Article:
“She talks about him all the time,” Voce said of Hagler telling about her meeting with Vince Gill last August.

She now will have another story to tell.

The singers met other Rehab staff, who quickly explained their areas of expertise. Gill at one point did a selfie video describing her visit.

While walking in a hall, the “posse” paused near a piano. Becky Pyburn had been playing,

“Beautiful,” Gill said, embracing Pyburn.

“I wasn’t expecting that,” Pyburn told her, laughing, but hugging back warmly.

Before the singers made their way to the piano, Pybrun was asked if she could play an Amy Grant song.

“That was one,” she said. She turned her sheet music back to the beginning of “My Jesus, I Love Thee.”

“I know she has sung that,” Pyburn said.

She told Grant and Gill that, as an RSVP member, she plays an hour a week at the Rehab.

“I think people need it,” she said. Grant and Gill nodded in agreement.

Pyburn turned to Grant.

“How’s Vince? He heard me play last year,” she said.

Grant acknowledged that, and then it was time for the posse to move on out again and make more memories for those they’d meet.

It was girls’ night out … on the stage.

Gill did five songs from her album “The House Sessions,” not making it through her opening set without kicking off her shoes.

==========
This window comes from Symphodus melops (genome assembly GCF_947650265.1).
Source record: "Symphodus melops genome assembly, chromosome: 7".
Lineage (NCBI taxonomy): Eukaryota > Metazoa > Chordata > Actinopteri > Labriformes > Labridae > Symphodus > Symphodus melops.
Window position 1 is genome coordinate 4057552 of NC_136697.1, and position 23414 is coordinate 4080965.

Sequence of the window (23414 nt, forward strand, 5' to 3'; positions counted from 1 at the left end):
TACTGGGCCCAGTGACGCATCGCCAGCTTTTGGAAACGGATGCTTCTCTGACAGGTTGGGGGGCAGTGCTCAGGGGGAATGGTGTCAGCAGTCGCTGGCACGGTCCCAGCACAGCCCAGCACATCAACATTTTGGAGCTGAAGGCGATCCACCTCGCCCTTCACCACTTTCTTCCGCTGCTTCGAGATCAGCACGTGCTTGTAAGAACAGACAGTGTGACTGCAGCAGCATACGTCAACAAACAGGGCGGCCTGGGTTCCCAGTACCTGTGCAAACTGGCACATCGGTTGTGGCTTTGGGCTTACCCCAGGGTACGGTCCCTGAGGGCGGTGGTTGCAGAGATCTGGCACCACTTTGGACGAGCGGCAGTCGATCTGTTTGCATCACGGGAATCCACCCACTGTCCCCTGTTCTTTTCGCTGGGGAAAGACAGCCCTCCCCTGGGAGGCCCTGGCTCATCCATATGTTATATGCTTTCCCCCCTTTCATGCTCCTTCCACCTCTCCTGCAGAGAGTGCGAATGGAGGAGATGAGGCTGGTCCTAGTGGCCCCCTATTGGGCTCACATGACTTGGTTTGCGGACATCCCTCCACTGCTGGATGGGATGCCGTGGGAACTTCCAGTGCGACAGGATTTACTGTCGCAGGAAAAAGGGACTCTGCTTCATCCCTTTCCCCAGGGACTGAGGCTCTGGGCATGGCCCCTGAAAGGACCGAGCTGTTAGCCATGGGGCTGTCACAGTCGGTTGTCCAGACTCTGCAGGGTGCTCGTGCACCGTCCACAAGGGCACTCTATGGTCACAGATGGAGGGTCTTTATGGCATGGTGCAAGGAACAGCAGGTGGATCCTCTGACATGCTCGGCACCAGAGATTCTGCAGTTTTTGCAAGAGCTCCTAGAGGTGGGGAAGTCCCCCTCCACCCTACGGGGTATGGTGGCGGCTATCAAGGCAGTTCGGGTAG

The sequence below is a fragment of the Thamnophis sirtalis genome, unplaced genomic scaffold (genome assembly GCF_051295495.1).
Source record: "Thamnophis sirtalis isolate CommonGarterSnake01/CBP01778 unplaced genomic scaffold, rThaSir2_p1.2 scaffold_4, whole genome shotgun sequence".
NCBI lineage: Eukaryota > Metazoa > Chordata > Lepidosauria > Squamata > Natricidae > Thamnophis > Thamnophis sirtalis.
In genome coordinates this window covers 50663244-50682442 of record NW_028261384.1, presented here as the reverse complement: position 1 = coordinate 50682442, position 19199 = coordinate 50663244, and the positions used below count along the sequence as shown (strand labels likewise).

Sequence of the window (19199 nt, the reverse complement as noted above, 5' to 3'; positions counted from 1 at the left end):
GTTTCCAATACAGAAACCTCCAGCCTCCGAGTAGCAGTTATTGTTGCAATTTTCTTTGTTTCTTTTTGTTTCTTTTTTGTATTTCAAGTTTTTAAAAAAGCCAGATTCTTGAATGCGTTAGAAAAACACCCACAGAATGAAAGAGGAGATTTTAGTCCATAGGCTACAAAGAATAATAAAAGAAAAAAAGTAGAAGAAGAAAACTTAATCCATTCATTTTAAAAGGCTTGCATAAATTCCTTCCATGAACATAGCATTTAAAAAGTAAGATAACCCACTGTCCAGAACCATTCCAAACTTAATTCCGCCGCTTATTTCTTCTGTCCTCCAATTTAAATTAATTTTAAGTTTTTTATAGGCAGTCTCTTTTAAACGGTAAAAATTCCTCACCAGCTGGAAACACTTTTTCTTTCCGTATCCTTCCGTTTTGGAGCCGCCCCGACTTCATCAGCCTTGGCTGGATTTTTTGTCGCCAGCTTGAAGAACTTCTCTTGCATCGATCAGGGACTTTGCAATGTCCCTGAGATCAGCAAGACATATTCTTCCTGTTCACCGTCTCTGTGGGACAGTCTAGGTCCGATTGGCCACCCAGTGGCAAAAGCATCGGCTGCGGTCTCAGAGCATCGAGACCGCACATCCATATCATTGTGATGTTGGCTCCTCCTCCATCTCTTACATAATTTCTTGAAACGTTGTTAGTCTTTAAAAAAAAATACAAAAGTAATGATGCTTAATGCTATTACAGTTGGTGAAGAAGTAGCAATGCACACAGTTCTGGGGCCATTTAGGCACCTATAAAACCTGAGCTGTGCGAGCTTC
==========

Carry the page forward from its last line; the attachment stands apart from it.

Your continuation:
“I am regretting my choice of shoes,” she said, referring to her pregnancy. “I’m tempted to take them off.”

She did, eventually.

“Two more things for the auction,” she joked.

“Two hundred dollars,” a guy shouted.

“Five hundred dollars,” shouted another guy.

But, she said, she loved her shoes. Sorry, boys.

Gill said she was so impressed with the Rehab Center, initially believing rehab meant something else and she couldn’t “sing my ‘Whiskey” song.” But on Thursday she was reminded about the blessing of health.

Without much of a pause, the show shifted to Grant, who dazzled the crowd with her guitar playing and, of course, her songs.

She started her set — this was her first performance of the summer, she later said — with a gospel song.

“I am a Church of Christ girl,” she said.

Both singers — Gill would come back on stage to sing harmony, as she has done for years — poked fun at Vince Gill, the storyteller in the family, they said.

Did he talk more than he sang last year, Gill asked, laughing.

Yet, Grant also took time to talk about her songs and their meaning, and no one complained.

Her choices ranged from the Joni Mitchell classic “Big Yellow Taxi” to her hits “Saved By Love” and “Baby Baby.”

She joked she was not watching the clock (on her phone) but had been told Abilenians had to be in their PJs by 10 p.m.

Three nice twists to the concert were:

— The $3,500 paid for guitar signed by both singers.

— Artist Rolando Diaz painted on stage during Grant’s set. She commented on how wonderful it was to see him inspired music. The piece was to be auctioned off, the money going to the Rehab Center.

— Gill said she had a few of her albums with her and she would donate half the sales total to the center.


Information from: Abilene Reporter-News, http://www.reporternews.com

This is an AP Member Exchange shared by the Abilene Reporter-News